Medication discrepancies in integrated electronic health records.
BMJ Qual Saf. 2012 Oct 25;
Authors: Linsky A, Simon SR
INTRODUCTION: Medication discrepancies are associated with adverse drug events. Electronic health records (EHRs) may reduce discrepancies, especially if integrated with pharmacy dispensing. We determined the prevalence of discrepancies within a national healthcare system with EHR-pharmacy linkage to characterise the medications involved and to identify factors associated with discrepancies. METHODS: We conducted a retrospective cohort study of ambulatory care patients at Veterans Affairs Boston Healthcare System, April 2010-July 2011. The primary outcome was the presence of any medication discrepancy or specific types of discrepancies: commission-present in the record but not taken by patient; omission-not present in the record; duplication-present more than once; or alteration in dose or frequency-present but taken differently than documented. RESULTS: Sixty-two patients (60%) had at least one medication discrepancy. Prevalence of commissions, omissions, duplications and alterations were 36%, 27%, 11% and 19%, respectively. The involved medications differed by type of discrepancy, but non-opioid analgesics and herbal therapies were common among commissions and omissions. In adjusted analyses, an increasing number of medications was associated with more commissions (OR 1.2; 95% CI 1.1 to 1.3) and duplications (OR 1.2; 95% CI 1.1 to 1.4) and fewer omissions (OR 0.9; 95% CI 0.8 to 1.0). DISCUSSION: In a system with a well established EHR linked to pharmacy dispensing, medication discrepancies occurred in 60% of ambulatory clinic patients. Patients with a greater number of medications were more likely to have errors of commission and duplication, but less likely to have errors of omission. Our findings highlight that relying on EHRs alone will not ensure an accurate medication list and stress the need to review medication taking thoroughly with patients to capitalise on the full potential of EHRs.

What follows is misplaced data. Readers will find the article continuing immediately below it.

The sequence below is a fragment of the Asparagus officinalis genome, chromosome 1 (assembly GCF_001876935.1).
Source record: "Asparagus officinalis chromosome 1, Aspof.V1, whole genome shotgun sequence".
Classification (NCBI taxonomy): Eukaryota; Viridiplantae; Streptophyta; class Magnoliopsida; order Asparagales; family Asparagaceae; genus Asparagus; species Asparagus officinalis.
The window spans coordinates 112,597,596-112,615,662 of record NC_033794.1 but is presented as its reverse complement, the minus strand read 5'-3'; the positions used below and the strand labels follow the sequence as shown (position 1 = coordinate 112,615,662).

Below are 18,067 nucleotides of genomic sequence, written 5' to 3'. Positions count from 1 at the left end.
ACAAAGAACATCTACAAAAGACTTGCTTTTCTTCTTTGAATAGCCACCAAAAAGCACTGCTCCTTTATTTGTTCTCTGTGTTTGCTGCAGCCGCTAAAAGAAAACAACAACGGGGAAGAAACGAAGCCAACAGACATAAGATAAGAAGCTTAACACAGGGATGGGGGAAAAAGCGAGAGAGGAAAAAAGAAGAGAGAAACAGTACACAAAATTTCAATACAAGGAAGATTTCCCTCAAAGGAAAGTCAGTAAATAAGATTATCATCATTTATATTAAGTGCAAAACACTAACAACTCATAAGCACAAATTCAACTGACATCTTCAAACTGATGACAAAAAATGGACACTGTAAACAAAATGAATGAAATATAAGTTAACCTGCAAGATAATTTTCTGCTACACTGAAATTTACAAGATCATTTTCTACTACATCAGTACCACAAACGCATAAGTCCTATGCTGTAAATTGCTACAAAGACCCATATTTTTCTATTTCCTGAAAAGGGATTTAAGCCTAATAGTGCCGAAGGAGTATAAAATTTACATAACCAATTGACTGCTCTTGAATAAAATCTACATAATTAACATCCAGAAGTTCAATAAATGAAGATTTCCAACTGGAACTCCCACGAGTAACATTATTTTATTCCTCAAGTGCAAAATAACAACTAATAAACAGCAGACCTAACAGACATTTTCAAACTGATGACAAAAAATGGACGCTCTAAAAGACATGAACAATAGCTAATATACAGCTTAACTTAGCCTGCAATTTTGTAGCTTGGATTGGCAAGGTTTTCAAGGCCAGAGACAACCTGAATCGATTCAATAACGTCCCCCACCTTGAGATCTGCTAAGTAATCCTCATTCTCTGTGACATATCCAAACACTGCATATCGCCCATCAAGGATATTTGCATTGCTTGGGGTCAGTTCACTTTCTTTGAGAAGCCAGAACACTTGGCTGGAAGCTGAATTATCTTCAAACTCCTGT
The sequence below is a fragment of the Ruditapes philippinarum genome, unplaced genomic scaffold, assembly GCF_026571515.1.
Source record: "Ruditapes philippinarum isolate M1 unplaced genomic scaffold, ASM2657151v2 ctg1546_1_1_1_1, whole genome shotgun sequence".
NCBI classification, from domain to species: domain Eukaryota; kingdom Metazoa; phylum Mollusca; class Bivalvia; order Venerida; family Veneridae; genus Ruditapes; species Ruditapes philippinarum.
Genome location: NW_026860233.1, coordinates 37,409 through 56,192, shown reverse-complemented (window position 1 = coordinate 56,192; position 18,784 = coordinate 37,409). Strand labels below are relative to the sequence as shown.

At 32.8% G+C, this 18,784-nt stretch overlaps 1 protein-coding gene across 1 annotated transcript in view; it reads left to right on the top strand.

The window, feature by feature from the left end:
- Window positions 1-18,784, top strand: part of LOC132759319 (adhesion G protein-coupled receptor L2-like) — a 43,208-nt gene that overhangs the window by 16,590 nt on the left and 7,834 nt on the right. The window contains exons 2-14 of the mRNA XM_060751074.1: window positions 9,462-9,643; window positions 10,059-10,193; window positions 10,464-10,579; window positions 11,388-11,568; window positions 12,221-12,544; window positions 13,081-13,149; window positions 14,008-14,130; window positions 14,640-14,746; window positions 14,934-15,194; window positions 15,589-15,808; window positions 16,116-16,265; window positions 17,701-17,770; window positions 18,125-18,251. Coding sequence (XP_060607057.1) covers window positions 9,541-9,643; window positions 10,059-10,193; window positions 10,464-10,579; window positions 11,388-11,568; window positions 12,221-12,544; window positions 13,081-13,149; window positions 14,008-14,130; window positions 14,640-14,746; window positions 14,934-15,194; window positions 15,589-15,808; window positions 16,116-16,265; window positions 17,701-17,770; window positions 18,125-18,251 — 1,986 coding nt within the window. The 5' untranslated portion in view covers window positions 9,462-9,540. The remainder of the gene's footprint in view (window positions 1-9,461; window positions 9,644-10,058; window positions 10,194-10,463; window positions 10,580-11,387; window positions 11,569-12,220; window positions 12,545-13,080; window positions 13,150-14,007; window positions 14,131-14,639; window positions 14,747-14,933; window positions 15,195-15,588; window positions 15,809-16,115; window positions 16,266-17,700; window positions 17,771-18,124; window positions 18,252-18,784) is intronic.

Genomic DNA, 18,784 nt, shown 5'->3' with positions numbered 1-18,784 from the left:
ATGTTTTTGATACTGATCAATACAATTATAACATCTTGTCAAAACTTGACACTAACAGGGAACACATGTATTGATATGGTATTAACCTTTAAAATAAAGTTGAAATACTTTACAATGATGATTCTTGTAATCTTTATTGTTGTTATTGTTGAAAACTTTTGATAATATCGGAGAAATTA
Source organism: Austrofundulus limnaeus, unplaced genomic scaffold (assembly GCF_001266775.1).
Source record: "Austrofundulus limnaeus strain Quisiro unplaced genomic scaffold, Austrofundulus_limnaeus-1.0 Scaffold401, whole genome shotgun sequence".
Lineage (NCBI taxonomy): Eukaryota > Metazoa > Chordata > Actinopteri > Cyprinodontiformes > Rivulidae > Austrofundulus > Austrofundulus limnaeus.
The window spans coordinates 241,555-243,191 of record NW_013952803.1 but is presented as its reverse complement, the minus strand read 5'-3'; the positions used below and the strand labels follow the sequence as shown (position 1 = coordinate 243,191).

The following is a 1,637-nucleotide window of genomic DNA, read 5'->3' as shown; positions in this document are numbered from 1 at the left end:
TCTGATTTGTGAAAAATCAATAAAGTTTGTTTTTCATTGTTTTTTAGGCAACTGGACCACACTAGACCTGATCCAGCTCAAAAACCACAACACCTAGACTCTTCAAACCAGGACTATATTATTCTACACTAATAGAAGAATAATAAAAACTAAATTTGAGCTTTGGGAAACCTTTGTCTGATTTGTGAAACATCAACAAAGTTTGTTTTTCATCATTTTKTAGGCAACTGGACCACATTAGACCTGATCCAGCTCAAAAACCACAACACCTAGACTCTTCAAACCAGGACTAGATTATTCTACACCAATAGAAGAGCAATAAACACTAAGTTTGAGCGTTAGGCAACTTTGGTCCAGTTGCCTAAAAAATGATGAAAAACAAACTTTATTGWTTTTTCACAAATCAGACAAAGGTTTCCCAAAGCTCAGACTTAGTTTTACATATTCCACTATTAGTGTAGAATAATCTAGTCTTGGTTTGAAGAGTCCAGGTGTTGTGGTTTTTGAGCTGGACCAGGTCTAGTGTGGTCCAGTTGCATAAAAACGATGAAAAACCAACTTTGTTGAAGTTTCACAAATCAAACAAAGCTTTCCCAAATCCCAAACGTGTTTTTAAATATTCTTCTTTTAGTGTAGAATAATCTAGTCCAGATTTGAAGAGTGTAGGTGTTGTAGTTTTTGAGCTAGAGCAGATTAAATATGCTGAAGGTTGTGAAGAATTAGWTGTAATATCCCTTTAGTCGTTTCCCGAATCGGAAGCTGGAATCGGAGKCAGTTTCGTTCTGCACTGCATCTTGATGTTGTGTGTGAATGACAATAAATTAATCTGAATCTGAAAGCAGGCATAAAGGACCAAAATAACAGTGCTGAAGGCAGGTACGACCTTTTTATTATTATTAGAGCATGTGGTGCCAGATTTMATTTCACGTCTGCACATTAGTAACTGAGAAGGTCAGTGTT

PMID: 23100547 [PubMed - as supplied by publisher]